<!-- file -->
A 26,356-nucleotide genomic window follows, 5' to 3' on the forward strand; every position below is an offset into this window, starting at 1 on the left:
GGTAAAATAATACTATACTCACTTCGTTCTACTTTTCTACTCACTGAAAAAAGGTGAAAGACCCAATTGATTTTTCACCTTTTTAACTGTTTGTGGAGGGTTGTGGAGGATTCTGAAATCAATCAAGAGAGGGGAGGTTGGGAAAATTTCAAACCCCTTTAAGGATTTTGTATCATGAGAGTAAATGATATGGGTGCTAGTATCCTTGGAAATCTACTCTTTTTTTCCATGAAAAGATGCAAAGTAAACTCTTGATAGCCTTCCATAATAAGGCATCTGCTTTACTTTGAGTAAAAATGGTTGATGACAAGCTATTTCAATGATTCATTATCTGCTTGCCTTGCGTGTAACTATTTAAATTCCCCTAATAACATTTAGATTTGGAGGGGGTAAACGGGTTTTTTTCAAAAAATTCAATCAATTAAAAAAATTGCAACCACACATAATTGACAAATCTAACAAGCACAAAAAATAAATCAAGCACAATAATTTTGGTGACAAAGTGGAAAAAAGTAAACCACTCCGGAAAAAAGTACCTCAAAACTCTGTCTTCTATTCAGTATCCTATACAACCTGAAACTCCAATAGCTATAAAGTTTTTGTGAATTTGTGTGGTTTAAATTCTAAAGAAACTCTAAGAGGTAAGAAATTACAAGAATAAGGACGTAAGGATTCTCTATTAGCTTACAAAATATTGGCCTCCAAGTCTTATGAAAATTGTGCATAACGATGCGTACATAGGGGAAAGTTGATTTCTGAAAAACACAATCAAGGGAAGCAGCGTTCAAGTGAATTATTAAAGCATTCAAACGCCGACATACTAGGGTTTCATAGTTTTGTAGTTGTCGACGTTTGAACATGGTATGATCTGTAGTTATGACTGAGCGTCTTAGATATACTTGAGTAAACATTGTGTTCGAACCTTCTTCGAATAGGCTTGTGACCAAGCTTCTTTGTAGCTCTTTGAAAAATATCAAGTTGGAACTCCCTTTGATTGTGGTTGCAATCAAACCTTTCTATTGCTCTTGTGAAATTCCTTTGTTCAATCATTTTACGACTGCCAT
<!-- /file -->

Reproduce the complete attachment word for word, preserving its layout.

A 26,356-nucleotide genomic window follows, 5' to 3' on the forward strand; every position below is an offset into this window, starting at 1 on the left:
GGTAAAATAATACTATACTCACTTCGTTCTACTTTTCTACTCACTGAAAAAAGGTGAAAGACCCAATTGATTTTTCACCTTTTTAACTGTTTGTGGAGGGTTGTGGAGGATTCTGAAATCAATCAAGAGAGGGGAGGTTGGGAAAATTTCAAACCCCTTTAAGGATTTTGTATCATGAGAGTAAATGATATGGGTGCTAGTATCCTTGGAAATCTACTCTTTTTTTCCATGAAAAGATGCAAAGTAAACTCTTGATAGCCTTCCATAATAAGGCATCTGCTTTACTTTGAGTAAAAATGGTTGATGACAAGCTATTTCAATGATTCATTATCTGCTTGCCTTGCGTGTAACTATTTAAATTCCCCTAATAACATTTAGATTTGGAGGGGGTAAACGGGTTTTTTTCAAAAAATTCAATCAATTAAAAAAATTGCAACCACACATAATTGACAAATCTAACAAGCACAAAAAATAAATCAAGCACAATAATTTTGGTGACAAAGTGGAAAAAAGTAAACCACTCCGGAAAAAAGTACCTCAAAACTCTGTCTTCTATTCAGTATCCTATACAACCTGAAACTCCAATAGCTATAAAGTTTTTGTGAATTTGTGTGGTTTAAATTCTAAAGAAACTCTAAGAGGTAAGAAATTACAAGAATAAGGACGTAAGGATTCTCTATTAGCTTACAAAATATTGGCCTCCAAGTCTTATGAAAATTGTGCATAACGATGCGTACATAGGGGAAAGTTGATTTCTGAAAAACACAATCAAGGGAAGCAGCGTTCAAGTGAATTATTAAAGCATTCAAACGCCGACATACTAGGGTTTCATAGTTTTGTAGTTGTCGACGTTTGAACATGGTATGATCTGTAGTTATGACTGAGCGTCTTAGATATACTTGAGTAAACATTGTGTTCGAACCTTCTTCGAATAGGCTTGTGACCAAGCTTCTTTGTAGCTCTTTGAAAAATATCAAGTTGGAACTCCCTTTGATTGTGGTTGCAATCAAACCTTTCTATTGCTCTTGTGAAATTCCTTTGTTCAATCATTTTACGACTGCCAT